Dick Cook’s fingerprints continue to be wiped away at the Mouse House.

The sudden resignation of Oren Aviv as president of production at the Walt Disney Studios on Tuesday is the latest move by its new chairman Rich Ross to quickly put his own imprint on the company moving forward.

Outside of Chuck Viane, who still oversees theatrical distribution, Aviv was the only remaining top executive to still have his post after Ross took control of the studio last October.

In November, Ross reorganized the studio’s marketing, distribution and operation ranks, following the removal of Daniel Battsek as the head of Miramax Films. Aviv’s departure means he is now in search of a new production head; he also still needs to fill the top marketing post, vacated by the ouster of Jim Gallagher.

Sources at the studio say Jason Reed, a highly regarded senior executive at the studio who has worked on many of Disney’s franchises, is a likely candidate for Aviv’s job, while Ross is considering several others outside of Hollywood for the marketing post, although names like Amy Powell, currently senior VP of interactive marketing at Paramount Pictures, are said to be considered.

Aviv had served as president of production since 2006. Before that he spent six years as the studio’s head of marketing.

His promotion to production chief came at a time when studios started giving marketing mavens more control over their slates, believing that they would choose projects that would be easy sells to moviegoers.

I have loved every day that I have been at the studio and feel incredibly privileged to have been part of a team that enriched my life for 20 years,” Aviv said in a statement. “I will miss all the amazing filmmakers, the many talented actors and most importantly the lifelong friends I’ve been so lucky to work with throughout my Disney career.

I’m proud of the hundreds of movies I’ve helped to make and market, especially the studio’s upcoming films, from ‘Alice in Wonderland,’ and ‘Prince of Persia’ to ‘The Sorcerer’s Apprentice’ and ‘Tron.’ All have been extremely rewarding creative and personal endeavors for me, and have allowed me to work with the best group of executives and staff in the business. I wish Disney, Bob Iger, Rich Ross and their new teams great success for many years to come.”

Those who have worked closely with Ross said they are not surprised at all of the recent changes at Disney over the last few months.

They consider Ross a very fast decision maker who is only eager to put his executive team in place and start greenlighting movies.

A month after taking charge in October, Ross sent Daniel Battsek packing from Miramax Films, and reorganized the studio’s marketing, distribution and operations ranks, upping homevideo chief Bob Chapek to president of distribution, tapping Pixar-vet Greg Bradeau as chief technology officer, and pushing out Gallagher as head of marketing. Alan Bergman, president of the Walt Disney Studios, was also given additional oversight of the studio’s franchises, post production, Disneynature and the Muppets Studio at the time, while Aviv was also given oversight of physical production.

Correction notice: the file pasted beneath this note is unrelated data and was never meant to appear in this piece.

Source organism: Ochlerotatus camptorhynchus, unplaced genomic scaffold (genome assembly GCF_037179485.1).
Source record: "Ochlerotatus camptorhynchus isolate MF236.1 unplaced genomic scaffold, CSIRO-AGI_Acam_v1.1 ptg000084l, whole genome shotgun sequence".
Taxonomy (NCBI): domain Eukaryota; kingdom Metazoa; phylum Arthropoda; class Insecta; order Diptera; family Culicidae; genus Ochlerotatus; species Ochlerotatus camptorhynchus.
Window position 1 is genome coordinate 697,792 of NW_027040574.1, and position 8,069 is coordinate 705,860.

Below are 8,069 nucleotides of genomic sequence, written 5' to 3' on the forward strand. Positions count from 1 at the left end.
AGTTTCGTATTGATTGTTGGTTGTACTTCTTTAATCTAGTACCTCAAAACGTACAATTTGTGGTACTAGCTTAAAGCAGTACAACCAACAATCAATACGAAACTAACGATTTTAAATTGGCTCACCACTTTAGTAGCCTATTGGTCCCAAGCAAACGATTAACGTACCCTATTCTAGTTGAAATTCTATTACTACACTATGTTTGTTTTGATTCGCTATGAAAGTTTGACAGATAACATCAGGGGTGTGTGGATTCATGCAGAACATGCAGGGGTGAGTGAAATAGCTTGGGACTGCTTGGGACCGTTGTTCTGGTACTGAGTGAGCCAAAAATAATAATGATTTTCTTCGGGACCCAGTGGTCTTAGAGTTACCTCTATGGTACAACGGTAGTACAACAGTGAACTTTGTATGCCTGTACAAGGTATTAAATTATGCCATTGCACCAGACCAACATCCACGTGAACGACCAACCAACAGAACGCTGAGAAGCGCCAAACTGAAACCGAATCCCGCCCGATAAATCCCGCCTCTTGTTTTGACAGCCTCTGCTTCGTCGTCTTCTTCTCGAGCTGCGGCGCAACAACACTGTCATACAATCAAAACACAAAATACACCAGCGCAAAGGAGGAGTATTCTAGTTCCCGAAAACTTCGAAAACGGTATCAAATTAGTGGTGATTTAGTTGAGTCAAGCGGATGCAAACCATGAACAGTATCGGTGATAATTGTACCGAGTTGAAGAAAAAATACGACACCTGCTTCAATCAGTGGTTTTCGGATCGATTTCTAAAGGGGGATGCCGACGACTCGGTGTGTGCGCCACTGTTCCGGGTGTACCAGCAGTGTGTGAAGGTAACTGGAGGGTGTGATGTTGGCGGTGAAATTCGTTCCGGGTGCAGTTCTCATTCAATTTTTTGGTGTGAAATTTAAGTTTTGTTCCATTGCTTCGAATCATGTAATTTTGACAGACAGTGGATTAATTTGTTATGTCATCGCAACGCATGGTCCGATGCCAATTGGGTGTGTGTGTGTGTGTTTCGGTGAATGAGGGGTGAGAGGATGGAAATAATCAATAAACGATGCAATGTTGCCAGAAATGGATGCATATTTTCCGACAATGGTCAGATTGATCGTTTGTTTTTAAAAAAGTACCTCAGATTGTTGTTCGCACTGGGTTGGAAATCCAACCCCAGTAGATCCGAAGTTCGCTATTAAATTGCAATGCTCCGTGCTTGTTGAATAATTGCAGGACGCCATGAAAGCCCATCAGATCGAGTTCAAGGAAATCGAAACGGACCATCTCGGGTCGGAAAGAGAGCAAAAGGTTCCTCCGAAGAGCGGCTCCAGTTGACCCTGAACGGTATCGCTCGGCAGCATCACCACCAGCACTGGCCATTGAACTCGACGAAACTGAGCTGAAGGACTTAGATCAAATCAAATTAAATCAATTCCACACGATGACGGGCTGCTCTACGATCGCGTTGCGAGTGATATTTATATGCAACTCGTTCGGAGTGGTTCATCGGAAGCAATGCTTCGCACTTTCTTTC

But Aviv’s days may have already been numbered.

He had to take much of the blame for Disney’s recent string of box office disappointments and failures like “Bedtime Stories,” “Confessions of a Shopaholic,” “Race to Witch Mountain,” “G-Force,” “Surrogates” and “Old Dogs,” some of which had triggered the ouster of Dick Cook last September. “The Proposal” and Pixar’s “Up” were much-needed bright spots.

While Aviv had shepherded franchises like “The Pirates of the Caribbean” and successfully launched ones he’d personally developed like “National Treasure” as a new vehicle for the studio — both have new sequels in the works — he had also chosen the studio’s string of poor performers.

Aviv had been moving forward with pics like the McG-helmed “20,000 Leagues Under the Sea,” a sequel to “Wild Hogs” and “Wedding Banned,” with Robin Williams and Anna Faris attached to star. But Ross recently pulled the plug on all of those projects.

In October, Aviv picked up the comedy “What’s He Got?” as the first project under the Rich Ross regime. Josh Duhamel is attached to star and Walt Becker (“Wild Hogs”) is producing and may direct. And in November, the exec tried to find a “Twilight” for the studio, and brokered a deal for “Fallen,” about teenage angels, based on the book series that hit shelves that month.

But they weren’t enough to keep Aviv on the lot.

Oren’s significant contributions to the Walt Disney Studios are well-documented and countless moviegoers have been entertained by his diverse portfolio of films,” Ross said. “We appreciate his work and wish him all the best in his future endeavors.”